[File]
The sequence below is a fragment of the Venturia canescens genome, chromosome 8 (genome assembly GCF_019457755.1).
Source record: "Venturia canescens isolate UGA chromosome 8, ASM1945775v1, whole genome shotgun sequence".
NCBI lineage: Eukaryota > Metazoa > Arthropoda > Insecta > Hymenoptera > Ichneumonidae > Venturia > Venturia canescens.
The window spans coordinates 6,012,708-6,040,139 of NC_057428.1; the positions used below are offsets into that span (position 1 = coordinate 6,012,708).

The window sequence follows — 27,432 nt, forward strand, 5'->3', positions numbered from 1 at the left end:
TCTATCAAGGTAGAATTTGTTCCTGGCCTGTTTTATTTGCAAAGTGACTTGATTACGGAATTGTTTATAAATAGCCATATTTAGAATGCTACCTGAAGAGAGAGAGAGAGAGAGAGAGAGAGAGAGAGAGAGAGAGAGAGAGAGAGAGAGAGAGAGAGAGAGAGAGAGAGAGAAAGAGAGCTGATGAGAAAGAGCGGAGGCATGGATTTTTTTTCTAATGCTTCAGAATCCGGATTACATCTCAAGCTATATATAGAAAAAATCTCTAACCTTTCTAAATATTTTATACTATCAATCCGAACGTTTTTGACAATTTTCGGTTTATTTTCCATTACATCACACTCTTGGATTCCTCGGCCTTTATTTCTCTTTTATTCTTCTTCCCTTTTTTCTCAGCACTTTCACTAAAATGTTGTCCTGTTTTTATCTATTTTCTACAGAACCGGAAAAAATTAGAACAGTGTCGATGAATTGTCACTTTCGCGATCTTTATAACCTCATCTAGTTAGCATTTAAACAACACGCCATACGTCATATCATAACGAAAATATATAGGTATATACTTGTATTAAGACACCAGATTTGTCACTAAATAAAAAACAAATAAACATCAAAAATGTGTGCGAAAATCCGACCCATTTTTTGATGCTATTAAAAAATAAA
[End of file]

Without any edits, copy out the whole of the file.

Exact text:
The sequence below is a fragment of the Venturia canescens genome, chromosome 8 (genome assembly GCF_019457755.1).
Source record: "Venturia canescens isolate UGA chromosome 8, ASM1945775v1, whole genome shotgun sequence".
NCBI lineage: Eukaryota > Metazoa > Arthropoda > Insecta > Hymenoptera > Ichneumonidae > Venturia > Venturia canescens.
The window spans coordinates 6,012,708-6,040,139 of NC_057428.1; the positions used below are offsets into that span (position 1 = coordinate 6,012,708).

The window sequence follows — 27,432 nt, forward strand, 5'->3', positions numbered from 1 at the left end:
TCTATCAAGGTAGAATTTGTTCCTGGCCTGTTTTATTTGCAAAGTGACTTGATTACGGAATTGTTTATAAATAGCCATATTTAGAATGCTACCTGAAGAGAGAGAGAGAGAGAGAGAGAGAGAGAGAGAGAGAGAGAGAGAGAGAGAGAGAGAGAGAGAGAGAGAGAGAGAGAAAGAGAGCTGATGAGAAAGAGCGGAGGCATGGATTTTTTTTCTAATGCTTCAGAATCCGGATTACATCTCAAGCTATATATAGAAAAAATCTCTAACCTTTCTAAATATTTTATACTATCAATCCGAACGTTTTTGACAATTTTCGGTTTATTTTCCATTACATCACACTCTTGGATTCCTCGGCCTTTATTTCTCTTTTATTCTTCTTCCCTTTTTTCTCAGCACTTTCACTAAAATGTTGTCCTGTTTTTATCTATTTTCTACAGAACCGGAAAAAATTAGAACAGTGTCGATGAATTGTCACTTTCGCGATCTTTATAACCTCATCTAGTTAGCATTTAAACAACACGCCATACGTCATATCATAACGAAAATATATAGGTATATACTTGTATTAAGACACCAGATTTGTCACTAAATAAAAAACAAATAAACATCAAAAATGTGTGCGAAAATCCGACCCATTTTTTGATGCTATTAAAAAATAAA